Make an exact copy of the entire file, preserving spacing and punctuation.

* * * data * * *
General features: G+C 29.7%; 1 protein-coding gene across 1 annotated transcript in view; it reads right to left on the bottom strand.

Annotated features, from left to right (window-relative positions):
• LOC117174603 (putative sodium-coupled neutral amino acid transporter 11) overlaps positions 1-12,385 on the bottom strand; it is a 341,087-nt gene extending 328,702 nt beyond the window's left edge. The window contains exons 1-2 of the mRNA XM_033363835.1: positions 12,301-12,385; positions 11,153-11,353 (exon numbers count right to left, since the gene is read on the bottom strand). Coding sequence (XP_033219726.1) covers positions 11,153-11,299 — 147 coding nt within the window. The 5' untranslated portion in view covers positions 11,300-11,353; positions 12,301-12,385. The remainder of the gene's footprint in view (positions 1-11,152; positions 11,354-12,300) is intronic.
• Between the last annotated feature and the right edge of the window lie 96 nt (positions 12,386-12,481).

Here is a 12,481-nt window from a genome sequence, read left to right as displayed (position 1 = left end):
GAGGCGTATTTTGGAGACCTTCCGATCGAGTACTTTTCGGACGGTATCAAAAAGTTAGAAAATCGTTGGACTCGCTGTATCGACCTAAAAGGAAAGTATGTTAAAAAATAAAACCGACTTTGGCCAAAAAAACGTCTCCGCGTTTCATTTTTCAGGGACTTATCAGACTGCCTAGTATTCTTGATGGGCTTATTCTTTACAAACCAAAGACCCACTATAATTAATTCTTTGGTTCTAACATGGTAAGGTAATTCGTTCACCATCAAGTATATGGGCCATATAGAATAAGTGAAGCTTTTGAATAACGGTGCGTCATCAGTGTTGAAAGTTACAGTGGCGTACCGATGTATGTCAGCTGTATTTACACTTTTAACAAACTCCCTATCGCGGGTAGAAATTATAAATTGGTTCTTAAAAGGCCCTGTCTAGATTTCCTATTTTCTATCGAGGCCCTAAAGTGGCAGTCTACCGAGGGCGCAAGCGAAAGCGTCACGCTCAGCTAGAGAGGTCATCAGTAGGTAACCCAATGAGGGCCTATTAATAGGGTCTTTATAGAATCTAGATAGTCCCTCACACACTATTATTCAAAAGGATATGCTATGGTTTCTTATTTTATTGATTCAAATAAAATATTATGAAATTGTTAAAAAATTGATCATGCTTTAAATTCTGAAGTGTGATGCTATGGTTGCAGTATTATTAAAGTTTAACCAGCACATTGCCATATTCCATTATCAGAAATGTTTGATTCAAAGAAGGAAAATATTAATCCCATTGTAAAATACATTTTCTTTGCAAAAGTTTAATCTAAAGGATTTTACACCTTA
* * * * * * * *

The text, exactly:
General features: G+C 29.7%; 1 protein-coding gene across 1 annotated transcript in view; it reads right to left on the bottom strand.

Annotated features, from left to right (window-relative positions):
• LOC117174603 (putative sodium-coupled neutral amino acid transporter 11) overlaps positions 1-12,385 on the bottom strand; it is a 341,087-nt gene extending 328,702 nt beyond the window's left edge. The window contains exons 1-2 of the mRNA XM_033363835.1: positions 12,301-12,385; positions 11,153-11,353 (exon numbers count right to left, since the gene is read on the bottom strand). Coding sequence (XP_033219726.1) covers positions 11,153-11,299 — 147 coding nt within the window. The 5' untranslated portion in view covers positions 11,300-11,353; positions 12,301-12,385. The remainder of the gene's footprint in view (positions 1-11,152; positions 11,354-12,300) is intronic.
• Between the last annotated feature and the right edge of the window lie 96 nt (positions 12,386-12,481).

Here is a 12,481-nt window from a genome sequence, read left to right as displayed (position 1 = left end):
GAGGCGTATTTTGGAGACCTTCCGATCGAGTACTTTTCGGACGGTATCAAAAAGTTAGAAAATCGTTGGACTCGCTGTATCGACCTAAAAGGAAAGTATGTTAAAAAATAAAACCGACTTTGGCCAAAAAAACGTCTCCGCGTTTCATTTTTCAGGGACTTATCAGACTGCCTAGTATTCTTGATGGGCTTATTCTTTACAAACCAAAGACCCACTATAATTAATTCTTTGGTTCTAACATGGTAAGGTAATTCGTTCACCATCAAGTATATGGGCCATATAGAATAAGTGAAGCTTTTGAATAACGGTGCGTCATCAGTGTTGAAAGTTACAGTGGCGTACCGATGTATGTCAGCTGTATTTACACTTTTAACAAACTCCCTATCGCGGGTAGAAATTATAAATTGGTTCTTAAAAGGCCCTGTCTAGATTTCCTATTTTCTATCGAGGCCCTAAAGTGGCAGTCTACCGAGGGCGCAAGCGAAAGCGTCACGCTCAGCTAGAGAGGTCATCAGTAGGTAACCCAATGAGGGCCTATTAATAGGGTCTTTATAGAATCTAGATAGTCCCTCACACACTATTATTCAAAAGGATATGCTATGGTTTCTTATTTTATTGATTCAAATAAAATATTATGAAATTGTTAAAAAATTGATCATGCTTTAAATTCTGAAGTGTGATGCTATGGTTGCAGTATTATTAAAGTTTAACCAGCACATTGCCATATTCCATTATCAGAAATGTTTGATTCAAAGAAGGAAAATATTAATCCCATTGTAAAATACATTTTCTTTGCAAAAGTTTAATCTAAAGGATTTTACACCTTA